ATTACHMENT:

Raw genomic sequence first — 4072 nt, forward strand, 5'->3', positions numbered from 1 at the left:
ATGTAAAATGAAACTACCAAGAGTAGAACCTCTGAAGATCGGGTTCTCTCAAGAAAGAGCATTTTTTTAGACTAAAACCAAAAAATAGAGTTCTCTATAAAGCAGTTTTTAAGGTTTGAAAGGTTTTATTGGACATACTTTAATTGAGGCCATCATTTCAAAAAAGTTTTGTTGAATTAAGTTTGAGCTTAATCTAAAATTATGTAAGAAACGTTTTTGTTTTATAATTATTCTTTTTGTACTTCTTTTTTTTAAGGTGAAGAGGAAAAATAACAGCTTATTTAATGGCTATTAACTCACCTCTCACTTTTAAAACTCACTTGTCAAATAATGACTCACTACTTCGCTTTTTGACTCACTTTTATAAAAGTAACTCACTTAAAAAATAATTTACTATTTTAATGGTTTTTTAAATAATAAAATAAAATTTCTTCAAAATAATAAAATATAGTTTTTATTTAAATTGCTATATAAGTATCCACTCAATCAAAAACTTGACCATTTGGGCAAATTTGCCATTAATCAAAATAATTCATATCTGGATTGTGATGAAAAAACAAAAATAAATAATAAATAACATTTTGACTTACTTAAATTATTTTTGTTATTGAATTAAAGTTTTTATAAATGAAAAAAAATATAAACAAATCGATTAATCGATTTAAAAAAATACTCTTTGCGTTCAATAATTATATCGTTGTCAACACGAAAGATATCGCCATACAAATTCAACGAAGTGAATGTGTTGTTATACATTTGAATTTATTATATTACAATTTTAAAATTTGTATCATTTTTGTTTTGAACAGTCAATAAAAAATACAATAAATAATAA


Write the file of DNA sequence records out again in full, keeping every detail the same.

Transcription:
Raw genomic sequence first — 4072 nt, forward strand, 5'->3', positions numbered from 1 at the left:
ATGTAAAATGAAACTACCAAGAGTAGAACCTCTGAAGATCGGGTTCTCTCAAGAAAGAGCATTTTTTTAGACTAAAACCAAAAAATAGAGTTCTCTATAAAGCAGTTTTTAAGGTTTGAAAGGTTTTATTGGACATACTTTAATTGAGGCCATCATTTCAAAAAAGTTTTGTTGAATTAAGTTTGAGCTTAATCTAAAATTATGTAAGAAACGTTTTTGTTTTATAATTATTCTTTTTGTACTTCTTTTTTTTAAGGTGAAGAGGAAAAATAACAGCTTATTTAATGGCTATTAACTCACCTCTCACTTTTAAAACTCACTTGTCAAATAATGACTCACTACTTCGCTTTTTGACTCACTTTTATAAAAGTAACTCACTTAAAAAATAATTTACTATTTTAATGGTTTTTTAAATAATAAAATAAAATTTCTTCAAAATAATAAAATATAGTTTTTATTTAAATTGCTATATAAGTATCCACTCAATCAAAAACTTGACCATTTGGGCAAATTTGCCATTAATCAAAATAATTCATATCTGGATTGTGATGAAAAAACAAAAATAAATAATAAATAACATTTTGACTTACTTAAATTATTTTTGTTATTGAATTAAAGTTTTTATAAATGAAAAAAAATATAAACAAATCGATTAATCGATTTAAAAAAATACTCTTTGCGTTCAATAATTATATCGTTGTCAACACGAAAGATATCGCCATACAAATTCAACGAAGTGAATGTGTTGTTATACATTTGAATTTATTATATTACAATTTTAAAATTTGTATCATTTTTGTTTTGAACAGTCAATAAAAAATACAATAAATAATAA